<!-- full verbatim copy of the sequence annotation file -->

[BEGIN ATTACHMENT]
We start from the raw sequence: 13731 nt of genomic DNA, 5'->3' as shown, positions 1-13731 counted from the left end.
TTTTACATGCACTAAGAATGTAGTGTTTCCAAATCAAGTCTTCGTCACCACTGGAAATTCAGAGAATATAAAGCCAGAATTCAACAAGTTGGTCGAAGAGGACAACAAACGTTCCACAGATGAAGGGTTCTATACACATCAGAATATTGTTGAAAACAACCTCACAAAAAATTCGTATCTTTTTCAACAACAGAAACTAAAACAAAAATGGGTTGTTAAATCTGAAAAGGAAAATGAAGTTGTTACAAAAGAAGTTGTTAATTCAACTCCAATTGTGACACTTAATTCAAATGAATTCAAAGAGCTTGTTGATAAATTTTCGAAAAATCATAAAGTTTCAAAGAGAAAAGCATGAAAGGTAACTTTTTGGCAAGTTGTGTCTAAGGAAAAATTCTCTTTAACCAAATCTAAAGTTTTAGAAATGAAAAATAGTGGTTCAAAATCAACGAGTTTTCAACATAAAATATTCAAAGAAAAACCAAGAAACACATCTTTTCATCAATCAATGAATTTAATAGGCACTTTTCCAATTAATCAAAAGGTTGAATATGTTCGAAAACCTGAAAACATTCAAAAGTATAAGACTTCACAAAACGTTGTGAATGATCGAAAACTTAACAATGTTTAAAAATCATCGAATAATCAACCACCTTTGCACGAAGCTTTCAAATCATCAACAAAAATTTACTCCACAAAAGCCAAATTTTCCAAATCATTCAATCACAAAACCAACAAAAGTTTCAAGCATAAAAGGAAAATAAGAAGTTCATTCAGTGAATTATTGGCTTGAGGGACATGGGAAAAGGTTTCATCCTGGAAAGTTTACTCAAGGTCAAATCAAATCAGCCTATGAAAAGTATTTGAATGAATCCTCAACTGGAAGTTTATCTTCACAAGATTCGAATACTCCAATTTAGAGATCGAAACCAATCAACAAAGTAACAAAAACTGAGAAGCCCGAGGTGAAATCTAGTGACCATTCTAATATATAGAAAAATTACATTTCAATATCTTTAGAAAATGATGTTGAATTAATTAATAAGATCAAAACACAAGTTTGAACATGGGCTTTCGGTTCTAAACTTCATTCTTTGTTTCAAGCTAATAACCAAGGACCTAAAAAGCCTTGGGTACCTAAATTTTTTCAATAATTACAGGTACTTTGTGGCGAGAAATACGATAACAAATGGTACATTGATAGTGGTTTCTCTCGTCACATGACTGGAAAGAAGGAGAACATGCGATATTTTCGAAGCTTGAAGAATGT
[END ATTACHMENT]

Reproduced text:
We start from the raw sequence: 13731 nt of genomic DNA, 5'->3' as shown, positions 1-13731 counted from the left end.
TTTTACATGCACTAAGAATGTAGTGTTTCCAAATCAAGTCTTCGTCACCACTGGAAATTCAGAGAATATAAAGCCAGAATTCAACAAGTTGGTCGAAGAGGACAACAAACGTTCCACAGATGAAGGGTTCTATACACATCAGAATATTGTTGAAAACAACCTCACAAAAAATTCGTATCTTTTTCAACAACAGAAACTAAAACAAAAATGGGTTGTTAAATCTGAAAAGGAAAATGAAGTTGTTACAAAAGAAGTTGTTAATTCAACTCCAATTGTGACACTTAATTCAAATGAATTCAAAGAGCTTGTTGATAAATTTTCGAAAAATCATAAAGTTTCAAAGAGAAAAGCATGAAAGGTAACTTTTTGGCAAGTTGTGTCTAAGGAAAAATTCTCTTTAACCAAATCTAAAGTTTTAGAAATGAAAAATAGTGGTTCAAAATCAACGAGTTTTCAACATAAAATATTCAAAGAAAAACCAAGAAACACATCTTTTCATCAATCAATGAATTTAATAGGCACTTTTCCAATTAATCAAAAGGTTGAATATGTTCGAAAACCTGAAAACATTCAAAAGTATAAGACTTCACAAAACGTTGTGAATGATCGAAAACTTAACAATGTTTAAAAATCATCGAATAATCAACCACCTTTGCACGAAGCTTTCAAATCATCAACAAAAATTTACTCCACAAAAGCCAAATTTTCCAAATCATTCAATCACAAAACCAACAAAAGTTTCAAGCATAAAAGGAAAATAAGAAGTTCATTCAGTGAATTATTGGCTTGAGGGACATGGGAAAAGGTTTCATCCTGGAAAGTTTACTCAAGGTCAAATCAAATCAGCCTATGAAAAGTATTTGAATGAATCCTCAACTGGAAGTTTATCTTCACAAGATTCGAATACTCCAATTTAGAGATCGAAACCAATCAACAAAGTAACAAAAACTGAGAAGCCCGAGGTGAAATCTAGTGACCATTCTAATATATAGAAAAATTACATTTCAATATCTTTAGAAAATGATGTTGAATTAATTAATAAGATCAAAACACAAGTTTGAACATGGGCTTTCGGTTCTAAACTTCATTCTTTGTTTCAAGCTAATAACCAAGGACCTAAAAAGCCTTGGGTACCTAAATTTTTTCAATAATTACAGGTACTTTGTGGCGAGAAATACGATAACAAATGGTACATTGATAGTGGTTTCTCTCGTCACATGACTGGAAAGAAGGAGAACATGCGATATTTTCGAAGCTTGAAGAATGT